It gradually dawned on me. I’d waded slowly and carefully through the Second Temple literature (Apocrypha, Pseudepigrapha, Dead Sea Scrolls, and Josephus) so as to see with their eyes, to gain their worldview. And there it was! The reason Jesus never defined the kingdom of God for his hearers was that it was perfectly obvious to them. It was the story they were living in—their whole story!
It all began when the heavenly sovereign created two realms: the realm where he lives (heaven) and the realm where we live (earth). There was a rebellion against his authority to rule earth when humans grasped the power to decide good and evil rather than submit to his edict. That rebellion introduced conflict and struggle into his earthly realm. People took power over the lives of others: that’s what Cain did with Abel. The result was a tragic spiral into unsustainable violence and anarchy.
That’s just the opening chapters of the story of God’s reign and human resistance. The way our heavenly ruler reasserted his authority over his rebellious realm reveals the amazing character of our sovereign—so radically different from the way human rulers abuse their power and oppress people. It’s a long story—the length of the entire Biblical narrative. It involves people like King David who reigned on behalf of the heavenly king, and King Josiah who was killed by earthly powers. The whole story comes into sharp focus in the person of Jesus, the son of David who was killed by the rebellious powers, and yet shown to be God’s anointed ruler (Christ) by his resurrection. He is Lord—master over everyone and everything. He re-establishes God’s reign. Ultimately every knee will bow to his kingship; every tongue will acknowledge his authority.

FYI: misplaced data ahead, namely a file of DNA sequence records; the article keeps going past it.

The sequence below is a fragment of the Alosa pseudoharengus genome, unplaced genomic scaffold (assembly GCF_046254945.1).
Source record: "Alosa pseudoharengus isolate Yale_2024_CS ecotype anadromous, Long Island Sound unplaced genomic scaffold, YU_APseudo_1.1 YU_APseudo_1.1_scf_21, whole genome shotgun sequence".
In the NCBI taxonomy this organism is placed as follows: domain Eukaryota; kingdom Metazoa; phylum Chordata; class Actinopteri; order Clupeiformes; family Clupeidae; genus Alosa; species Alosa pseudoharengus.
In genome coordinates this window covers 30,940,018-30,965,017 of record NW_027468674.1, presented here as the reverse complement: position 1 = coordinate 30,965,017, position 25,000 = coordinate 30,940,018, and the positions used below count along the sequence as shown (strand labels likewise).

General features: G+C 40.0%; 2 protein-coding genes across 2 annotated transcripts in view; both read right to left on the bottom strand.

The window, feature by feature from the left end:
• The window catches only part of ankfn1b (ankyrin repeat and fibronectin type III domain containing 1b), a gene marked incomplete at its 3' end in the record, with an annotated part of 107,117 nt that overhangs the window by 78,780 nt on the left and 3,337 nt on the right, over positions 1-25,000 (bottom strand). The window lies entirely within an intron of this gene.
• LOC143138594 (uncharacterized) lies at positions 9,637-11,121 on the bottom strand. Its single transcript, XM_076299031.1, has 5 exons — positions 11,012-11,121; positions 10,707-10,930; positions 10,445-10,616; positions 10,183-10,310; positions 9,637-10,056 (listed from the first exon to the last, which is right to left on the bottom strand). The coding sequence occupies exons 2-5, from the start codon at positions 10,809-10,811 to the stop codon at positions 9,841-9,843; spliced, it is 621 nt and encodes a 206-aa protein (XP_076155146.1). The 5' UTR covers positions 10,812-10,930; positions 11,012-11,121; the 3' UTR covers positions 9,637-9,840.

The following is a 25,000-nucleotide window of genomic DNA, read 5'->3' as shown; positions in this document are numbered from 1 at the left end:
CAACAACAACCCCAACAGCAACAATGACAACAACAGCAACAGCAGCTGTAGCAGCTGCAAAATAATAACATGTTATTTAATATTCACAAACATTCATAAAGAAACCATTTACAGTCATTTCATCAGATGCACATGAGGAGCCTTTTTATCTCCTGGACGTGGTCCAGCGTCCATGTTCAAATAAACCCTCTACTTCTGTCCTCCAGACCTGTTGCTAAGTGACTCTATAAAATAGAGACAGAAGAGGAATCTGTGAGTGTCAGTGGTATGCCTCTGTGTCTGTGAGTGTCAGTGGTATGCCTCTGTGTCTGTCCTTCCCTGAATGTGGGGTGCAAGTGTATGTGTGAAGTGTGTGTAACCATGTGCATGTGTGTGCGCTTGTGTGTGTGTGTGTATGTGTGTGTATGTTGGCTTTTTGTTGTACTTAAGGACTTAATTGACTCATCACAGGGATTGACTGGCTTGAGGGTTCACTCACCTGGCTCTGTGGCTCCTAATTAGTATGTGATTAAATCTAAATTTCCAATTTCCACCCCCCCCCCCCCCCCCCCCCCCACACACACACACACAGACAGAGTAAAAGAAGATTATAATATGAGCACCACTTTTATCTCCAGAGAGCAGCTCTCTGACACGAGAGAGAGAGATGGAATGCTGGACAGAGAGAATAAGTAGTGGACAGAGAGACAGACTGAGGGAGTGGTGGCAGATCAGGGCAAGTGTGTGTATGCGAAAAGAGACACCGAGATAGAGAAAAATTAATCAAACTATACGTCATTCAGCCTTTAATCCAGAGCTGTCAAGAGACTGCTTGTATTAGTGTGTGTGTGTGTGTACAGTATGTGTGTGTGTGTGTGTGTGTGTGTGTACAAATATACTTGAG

Yes, that’s right: the entire Biblical narrative is the plotline of the kingdom of God, the reign of our heavenly sovereign. Everything that has happened, is happening, and will happen on God’s watch is the story of his reign. No wonder Jesus thought the kingdom of God was the core of everything!
God is reigning. He is addressing the rebellion, the abuse of power that should reside with God. Our heavenly king sent his own son not to quash the rebellion but to bring his recalcitrant realm back under his Father’s management. Jesus is the hope of the world. He reconnects everything. He renews everything. Our planet, our life, and our future all reside in him.
As I realized that this is the single plotline of the entire narrative of Scripture, I felt as if I had missed the main story of the Bible all my life. The central story is God’s reign, how he brings his rebellious earthly realm back under his authority. I realized I needed to start all over again and read the Scriptures as the revelation of the most amazing ruler the earth has ever known.
So I did. I went back to the beginning, to read Genesis as the story of the kingdom of God. Care to join me? Next week we’ll begin reading the Bible narrative this way.
What others are saying
John Dickson, The Best Kept Secret of Christian Mission: Promoting the Gospel with More Than Our Lips (HarperCollins, 2010), 114:
At the heart of the gospel message (in the Old and New Testaments) is the idea of God’s rule as king, in other words, his kingdom. When the first Christians proclaimed this gospel of the kingdom, they were not copying the “gospel” of the Roman kingdom; they were exposing it as a fraud. It was God, not any human king, who ruled over all. This is the central theme of the Christian gospel.…
Greg Beale, A New Testament Biblical Theology: The Unfolding of the Old Testament in the New (Grand Rapids, MI: Baker Academic, 2011), 23:
Therefore, the major theological ideas in the NT gain their fullest meaning within the framework of this overriding plotline thrust of the new creation and kingdom and are but facets of it.